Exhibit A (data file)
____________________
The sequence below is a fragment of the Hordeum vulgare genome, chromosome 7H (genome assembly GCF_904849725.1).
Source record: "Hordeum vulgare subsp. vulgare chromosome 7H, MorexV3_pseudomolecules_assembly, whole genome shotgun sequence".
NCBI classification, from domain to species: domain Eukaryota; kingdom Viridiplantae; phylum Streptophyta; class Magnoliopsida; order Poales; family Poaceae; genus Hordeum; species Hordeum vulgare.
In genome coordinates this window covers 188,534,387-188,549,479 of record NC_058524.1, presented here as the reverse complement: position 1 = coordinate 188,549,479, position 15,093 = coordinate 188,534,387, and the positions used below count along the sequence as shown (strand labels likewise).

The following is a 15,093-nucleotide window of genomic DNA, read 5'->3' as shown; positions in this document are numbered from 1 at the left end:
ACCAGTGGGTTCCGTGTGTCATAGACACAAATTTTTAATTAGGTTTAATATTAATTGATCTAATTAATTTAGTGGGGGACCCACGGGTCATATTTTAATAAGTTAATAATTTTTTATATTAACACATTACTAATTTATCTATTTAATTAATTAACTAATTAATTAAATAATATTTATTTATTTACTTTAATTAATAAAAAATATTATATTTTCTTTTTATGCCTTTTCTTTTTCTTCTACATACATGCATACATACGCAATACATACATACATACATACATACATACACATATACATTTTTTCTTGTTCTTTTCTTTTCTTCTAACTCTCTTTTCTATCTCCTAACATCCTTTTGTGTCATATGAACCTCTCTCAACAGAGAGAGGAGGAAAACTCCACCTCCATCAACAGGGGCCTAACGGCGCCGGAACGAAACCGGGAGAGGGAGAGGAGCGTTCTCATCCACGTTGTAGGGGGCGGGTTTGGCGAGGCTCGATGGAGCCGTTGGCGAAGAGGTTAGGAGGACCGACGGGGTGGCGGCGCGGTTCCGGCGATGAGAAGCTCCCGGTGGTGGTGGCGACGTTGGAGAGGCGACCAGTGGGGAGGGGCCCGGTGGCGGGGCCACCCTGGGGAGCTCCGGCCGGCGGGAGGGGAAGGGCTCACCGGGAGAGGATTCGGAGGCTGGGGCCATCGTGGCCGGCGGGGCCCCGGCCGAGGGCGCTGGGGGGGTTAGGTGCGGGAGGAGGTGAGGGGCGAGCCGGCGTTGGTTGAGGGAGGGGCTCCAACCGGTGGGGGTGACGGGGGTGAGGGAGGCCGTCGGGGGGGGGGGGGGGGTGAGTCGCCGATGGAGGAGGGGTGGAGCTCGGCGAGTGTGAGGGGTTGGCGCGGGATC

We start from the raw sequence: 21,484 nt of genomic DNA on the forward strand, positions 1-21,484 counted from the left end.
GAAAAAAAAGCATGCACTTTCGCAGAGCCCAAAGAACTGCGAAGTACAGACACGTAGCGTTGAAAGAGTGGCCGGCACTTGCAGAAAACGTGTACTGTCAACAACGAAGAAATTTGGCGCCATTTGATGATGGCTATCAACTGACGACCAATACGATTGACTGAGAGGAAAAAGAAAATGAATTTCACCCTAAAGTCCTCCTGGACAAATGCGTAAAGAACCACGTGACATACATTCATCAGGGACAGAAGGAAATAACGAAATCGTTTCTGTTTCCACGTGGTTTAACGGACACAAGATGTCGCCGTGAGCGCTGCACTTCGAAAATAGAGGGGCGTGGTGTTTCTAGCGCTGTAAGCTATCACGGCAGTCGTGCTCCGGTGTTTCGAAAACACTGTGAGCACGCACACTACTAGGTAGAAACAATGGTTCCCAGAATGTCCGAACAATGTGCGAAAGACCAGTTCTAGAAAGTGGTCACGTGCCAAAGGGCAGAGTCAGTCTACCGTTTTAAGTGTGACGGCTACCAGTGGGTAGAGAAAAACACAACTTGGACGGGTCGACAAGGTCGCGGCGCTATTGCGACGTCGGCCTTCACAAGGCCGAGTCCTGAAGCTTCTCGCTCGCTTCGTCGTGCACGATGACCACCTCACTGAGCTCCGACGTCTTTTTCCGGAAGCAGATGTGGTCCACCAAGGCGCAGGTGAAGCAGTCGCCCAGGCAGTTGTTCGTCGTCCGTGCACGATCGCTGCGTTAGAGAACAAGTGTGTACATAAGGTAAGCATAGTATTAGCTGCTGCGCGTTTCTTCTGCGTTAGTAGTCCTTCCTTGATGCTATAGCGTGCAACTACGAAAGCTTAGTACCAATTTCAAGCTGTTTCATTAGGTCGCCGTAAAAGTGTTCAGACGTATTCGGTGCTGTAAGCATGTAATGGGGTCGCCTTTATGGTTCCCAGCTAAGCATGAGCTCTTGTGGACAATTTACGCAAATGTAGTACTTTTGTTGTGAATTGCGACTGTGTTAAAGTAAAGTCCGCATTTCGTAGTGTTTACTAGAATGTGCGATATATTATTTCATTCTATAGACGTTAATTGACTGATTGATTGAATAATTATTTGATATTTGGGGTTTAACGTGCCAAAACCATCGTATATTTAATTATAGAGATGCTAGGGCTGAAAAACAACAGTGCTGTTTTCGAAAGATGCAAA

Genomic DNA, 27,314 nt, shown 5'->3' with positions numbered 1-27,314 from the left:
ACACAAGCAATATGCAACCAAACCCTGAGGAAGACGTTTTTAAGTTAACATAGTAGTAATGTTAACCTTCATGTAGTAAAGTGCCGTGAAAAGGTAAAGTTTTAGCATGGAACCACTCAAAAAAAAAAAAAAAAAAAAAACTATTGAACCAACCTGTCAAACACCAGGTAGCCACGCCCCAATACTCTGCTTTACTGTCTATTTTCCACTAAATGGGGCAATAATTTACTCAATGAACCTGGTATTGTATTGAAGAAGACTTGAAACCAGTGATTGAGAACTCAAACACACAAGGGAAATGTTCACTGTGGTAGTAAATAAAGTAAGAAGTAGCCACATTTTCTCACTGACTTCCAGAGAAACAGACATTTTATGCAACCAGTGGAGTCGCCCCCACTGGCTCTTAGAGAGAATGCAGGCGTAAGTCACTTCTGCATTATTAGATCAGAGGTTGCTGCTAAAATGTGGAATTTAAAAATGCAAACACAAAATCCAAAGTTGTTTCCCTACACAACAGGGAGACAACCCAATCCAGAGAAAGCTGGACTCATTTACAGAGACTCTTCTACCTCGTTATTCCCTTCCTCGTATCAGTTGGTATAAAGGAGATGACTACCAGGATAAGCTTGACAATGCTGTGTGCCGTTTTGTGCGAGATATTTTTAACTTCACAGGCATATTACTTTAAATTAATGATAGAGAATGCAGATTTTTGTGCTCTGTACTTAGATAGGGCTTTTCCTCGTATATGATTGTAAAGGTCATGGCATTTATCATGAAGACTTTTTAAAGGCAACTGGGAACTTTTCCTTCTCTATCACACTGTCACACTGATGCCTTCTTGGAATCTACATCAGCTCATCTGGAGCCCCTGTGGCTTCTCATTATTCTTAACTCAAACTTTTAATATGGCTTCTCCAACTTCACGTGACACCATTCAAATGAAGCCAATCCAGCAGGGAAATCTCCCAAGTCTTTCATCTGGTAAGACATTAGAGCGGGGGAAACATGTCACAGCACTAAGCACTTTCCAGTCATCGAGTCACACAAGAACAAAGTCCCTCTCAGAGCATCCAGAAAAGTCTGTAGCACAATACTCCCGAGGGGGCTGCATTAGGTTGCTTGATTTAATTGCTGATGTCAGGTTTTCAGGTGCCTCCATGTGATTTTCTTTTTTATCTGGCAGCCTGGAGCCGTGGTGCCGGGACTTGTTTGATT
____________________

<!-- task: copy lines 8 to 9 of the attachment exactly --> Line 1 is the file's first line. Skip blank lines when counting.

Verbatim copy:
GAAAAAAAAGCATGCACTTTCGCAGAGCCCAAAGAACTGCGAAGTACAGACACGTAGCGTTGAAAGAGTGGCCGGCACTTGCAGAAAACGTGTACTGTCAACAACGAAGAAATTTGGCGCCATTTGATGATGGCTATCAACTGACGACCAATACGATTGACTGAGAGGAAAAAGAAAATGAATTTCACCCTAAAGTCCTCCTGGACAAATGCGTAAAGAACCACGTGACATACATTCATCAGGGACAGAAGGAAATAACGAAATCGTTTCTGTTTCCACGTGGTTTAACGGACACAAGATGTCGCCGTGAGCGCTGCACTTCGAAAATAGAGGGGCGTGGTGTTTCTAGCGCTGTAAGCTATCACGGCAGTCGTGCTCCGGTGTTTCGAAAACACTGTGAGCACGCACACTACTAGGTAGAAACAATGGTTCCCAGAATGTCCGAACAATGTGCGAAAGACCAGTTCTAGAAAGTGGTCACGTGCCAAAGGGCAGAGTCAGTCTACCGTTTTAAGTGTGACGGCTACCAGTGGGTAGAGAAAAACACAACTTGGACGGGTCGACAAGGTCGCGGCGCTATTGCGACGTCGGCCTTCACAAGGCCGAGTCCTGAAGCTTCTCGCTCGCTTCGTCGTGCACGATGACCACCTCACTGAGCTCCGACGTCTTTTTCCGGAAGCAGATGTGGTCCACCAAGGCGCAGGTGAAGCAGTCGCCCAGGCAGTTGTTCGTCGTCCGTGCACGATCGCTGCGTTAGAGAACAAGTGTGTACATAAGGTAAGCATAGTATTAGCTGCTGCGCGTTTCTTCTGCGTTAGTAGTCCTTCCTTGATGCTATAGCGTGCAACTACGAAAGCTTAGTACCAATTTCAAGCTGTTTCATTAGGTCGCCGTAAAAGTGTTCAGACGTATTCGGTGCTGTAAGCATGTAATGGGGTCGCCTTTATGGTTCCCAGCTAAGCATGAGCTCTTGTGGACAATTTACGCAAATGTAGTACTTTTGTTGTGAATTGCGACTGTGTTAAAGTAAAGTCCGCATTTCGTAGTGTTTACTAGAATGTGCGATATATTATTTCATTCTATAGACGTTAATTGACTGATTGATTGAATAATTATTTGATATTTGGGGTTTAACGTGCCAAAACCATCGTATATTTAATTATAGAGATGCTAGGGCTGAAAAACAACAGTGCTGTTTTCGAAAGATGCAAA

Genomic DNA, 27,314 nt, shown 5'->3' with positions numbered 1-27,314 from the left: